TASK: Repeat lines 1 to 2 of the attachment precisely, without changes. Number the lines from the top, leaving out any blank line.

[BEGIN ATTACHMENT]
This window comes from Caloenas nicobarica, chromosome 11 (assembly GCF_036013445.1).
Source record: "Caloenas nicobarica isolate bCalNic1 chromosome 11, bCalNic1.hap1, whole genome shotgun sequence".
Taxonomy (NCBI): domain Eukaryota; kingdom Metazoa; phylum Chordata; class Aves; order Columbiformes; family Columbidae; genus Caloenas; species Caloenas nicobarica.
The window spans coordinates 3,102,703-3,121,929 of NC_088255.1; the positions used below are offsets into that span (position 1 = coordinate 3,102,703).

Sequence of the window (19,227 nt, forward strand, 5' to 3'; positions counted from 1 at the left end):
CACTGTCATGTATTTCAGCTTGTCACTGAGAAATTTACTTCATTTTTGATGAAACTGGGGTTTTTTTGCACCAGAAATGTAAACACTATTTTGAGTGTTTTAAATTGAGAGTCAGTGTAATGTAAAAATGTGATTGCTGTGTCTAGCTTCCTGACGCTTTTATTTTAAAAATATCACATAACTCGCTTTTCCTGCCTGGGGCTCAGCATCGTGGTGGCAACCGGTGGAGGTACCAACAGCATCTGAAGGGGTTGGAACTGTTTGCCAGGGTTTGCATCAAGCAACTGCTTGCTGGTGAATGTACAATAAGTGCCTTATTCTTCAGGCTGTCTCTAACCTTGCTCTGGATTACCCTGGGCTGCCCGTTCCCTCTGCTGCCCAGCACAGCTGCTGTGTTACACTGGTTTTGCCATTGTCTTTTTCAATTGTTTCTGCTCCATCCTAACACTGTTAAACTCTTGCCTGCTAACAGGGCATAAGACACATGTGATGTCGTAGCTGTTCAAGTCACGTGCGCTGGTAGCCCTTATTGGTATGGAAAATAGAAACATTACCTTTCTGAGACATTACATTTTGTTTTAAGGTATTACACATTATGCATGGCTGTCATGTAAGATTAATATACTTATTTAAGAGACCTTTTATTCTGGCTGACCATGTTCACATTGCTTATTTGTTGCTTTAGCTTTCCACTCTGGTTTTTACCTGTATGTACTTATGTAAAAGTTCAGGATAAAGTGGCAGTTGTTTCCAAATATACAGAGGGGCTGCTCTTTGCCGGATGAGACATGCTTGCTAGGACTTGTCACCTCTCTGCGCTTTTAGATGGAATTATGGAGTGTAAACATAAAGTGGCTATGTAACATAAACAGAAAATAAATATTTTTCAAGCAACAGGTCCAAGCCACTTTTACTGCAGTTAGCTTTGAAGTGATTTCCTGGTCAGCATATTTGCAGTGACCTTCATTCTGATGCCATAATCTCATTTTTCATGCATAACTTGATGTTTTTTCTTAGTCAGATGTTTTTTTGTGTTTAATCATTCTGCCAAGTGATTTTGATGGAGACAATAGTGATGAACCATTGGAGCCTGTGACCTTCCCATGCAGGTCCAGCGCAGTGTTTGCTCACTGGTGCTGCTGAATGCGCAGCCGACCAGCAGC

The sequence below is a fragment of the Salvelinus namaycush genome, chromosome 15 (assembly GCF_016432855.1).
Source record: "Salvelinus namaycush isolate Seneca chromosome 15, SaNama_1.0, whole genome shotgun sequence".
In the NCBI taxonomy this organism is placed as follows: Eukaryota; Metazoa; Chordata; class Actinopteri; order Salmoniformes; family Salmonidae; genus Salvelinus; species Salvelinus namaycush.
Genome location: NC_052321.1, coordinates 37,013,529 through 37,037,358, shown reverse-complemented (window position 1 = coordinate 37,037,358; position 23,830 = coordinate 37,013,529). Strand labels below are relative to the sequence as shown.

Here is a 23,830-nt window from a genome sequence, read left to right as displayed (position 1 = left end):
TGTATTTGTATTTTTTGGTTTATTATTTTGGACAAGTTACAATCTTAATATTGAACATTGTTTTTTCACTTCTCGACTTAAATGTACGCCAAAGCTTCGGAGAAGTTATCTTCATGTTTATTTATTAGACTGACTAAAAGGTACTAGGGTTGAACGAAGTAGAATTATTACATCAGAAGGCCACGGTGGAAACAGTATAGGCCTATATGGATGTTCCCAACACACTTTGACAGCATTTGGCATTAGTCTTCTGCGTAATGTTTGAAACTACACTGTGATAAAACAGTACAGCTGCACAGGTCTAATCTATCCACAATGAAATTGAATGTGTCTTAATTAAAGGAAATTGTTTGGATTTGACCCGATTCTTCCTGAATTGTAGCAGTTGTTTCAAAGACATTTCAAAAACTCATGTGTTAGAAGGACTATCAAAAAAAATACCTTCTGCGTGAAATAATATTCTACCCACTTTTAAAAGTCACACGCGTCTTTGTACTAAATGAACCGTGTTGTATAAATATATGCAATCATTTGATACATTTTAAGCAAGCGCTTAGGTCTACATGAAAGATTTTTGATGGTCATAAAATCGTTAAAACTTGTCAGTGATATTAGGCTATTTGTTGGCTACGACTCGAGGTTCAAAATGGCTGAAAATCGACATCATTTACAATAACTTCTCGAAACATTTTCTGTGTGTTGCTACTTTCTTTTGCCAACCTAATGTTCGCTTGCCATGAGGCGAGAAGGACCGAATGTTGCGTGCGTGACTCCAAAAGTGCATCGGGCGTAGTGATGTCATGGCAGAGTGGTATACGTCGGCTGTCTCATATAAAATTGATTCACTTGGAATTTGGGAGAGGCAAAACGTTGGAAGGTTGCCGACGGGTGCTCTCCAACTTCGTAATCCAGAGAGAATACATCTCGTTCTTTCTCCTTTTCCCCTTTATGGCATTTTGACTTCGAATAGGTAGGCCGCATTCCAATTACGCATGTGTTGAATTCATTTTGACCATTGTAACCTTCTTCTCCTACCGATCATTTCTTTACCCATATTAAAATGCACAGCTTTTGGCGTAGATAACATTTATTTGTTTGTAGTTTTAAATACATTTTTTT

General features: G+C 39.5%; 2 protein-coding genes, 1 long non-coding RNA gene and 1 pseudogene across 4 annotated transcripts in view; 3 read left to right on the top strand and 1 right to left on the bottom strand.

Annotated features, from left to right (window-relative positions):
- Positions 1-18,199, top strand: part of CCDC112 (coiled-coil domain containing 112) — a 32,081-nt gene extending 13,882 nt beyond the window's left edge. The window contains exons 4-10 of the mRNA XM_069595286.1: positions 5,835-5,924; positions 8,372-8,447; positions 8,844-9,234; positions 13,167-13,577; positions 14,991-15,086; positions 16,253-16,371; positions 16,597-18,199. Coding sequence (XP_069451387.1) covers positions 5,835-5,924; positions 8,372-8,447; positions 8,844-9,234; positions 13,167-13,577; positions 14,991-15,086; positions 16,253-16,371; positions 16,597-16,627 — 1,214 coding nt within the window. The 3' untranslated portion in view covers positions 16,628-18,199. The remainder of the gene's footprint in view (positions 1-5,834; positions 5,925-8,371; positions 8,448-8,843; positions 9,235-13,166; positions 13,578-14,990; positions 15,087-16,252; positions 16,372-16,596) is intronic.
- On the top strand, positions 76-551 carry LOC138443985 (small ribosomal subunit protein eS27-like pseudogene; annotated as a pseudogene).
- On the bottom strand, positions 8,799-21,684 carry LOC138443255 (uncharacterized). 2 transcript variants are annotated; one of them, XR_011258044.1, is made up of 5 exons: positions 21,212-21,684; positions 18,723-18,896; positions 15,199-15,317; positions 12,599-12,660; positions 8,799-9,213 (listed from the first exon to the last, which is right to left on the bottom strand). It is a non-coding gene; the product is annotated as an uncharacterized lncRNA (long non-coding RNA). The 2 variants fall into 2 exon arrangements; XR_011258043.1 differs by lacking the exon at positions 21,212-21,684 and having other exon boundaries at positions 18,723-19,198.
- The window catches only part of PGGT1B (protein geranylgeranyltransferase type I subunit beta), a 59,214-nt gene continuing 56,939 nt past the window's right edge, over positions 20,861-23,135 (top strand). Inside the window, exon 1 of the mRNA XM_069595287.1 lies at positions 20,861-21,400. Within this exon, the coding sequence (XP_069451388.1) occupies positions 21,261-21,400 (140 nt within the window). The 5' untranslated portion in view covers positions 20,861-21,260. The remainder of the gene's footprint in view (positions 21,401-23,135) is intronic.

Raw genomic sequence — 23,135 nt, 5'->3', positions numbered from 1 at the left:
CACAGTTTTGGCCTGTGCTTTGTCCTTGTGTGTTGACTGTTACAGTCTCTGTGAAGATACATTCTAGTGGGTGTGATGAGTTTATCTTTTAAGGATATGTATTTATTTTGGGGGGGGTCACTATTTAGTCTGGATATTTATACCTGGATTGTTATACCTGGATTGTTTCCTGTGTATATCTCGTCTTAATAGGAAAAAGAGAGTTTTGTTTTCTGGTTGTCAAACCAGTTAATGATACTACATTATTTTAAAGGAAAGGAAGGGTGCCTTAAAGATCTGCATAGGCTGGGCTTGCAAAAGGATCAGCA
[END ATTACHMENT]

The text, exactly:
This window comes from Caloenas nicobarica, chromosome 11 (assembly GCF_036013445.1).
Source record: "Caloenas nicobarica isolate bCalNic1 chromosome 11, bCalNic1.hap1, whole genome shotgun sequence".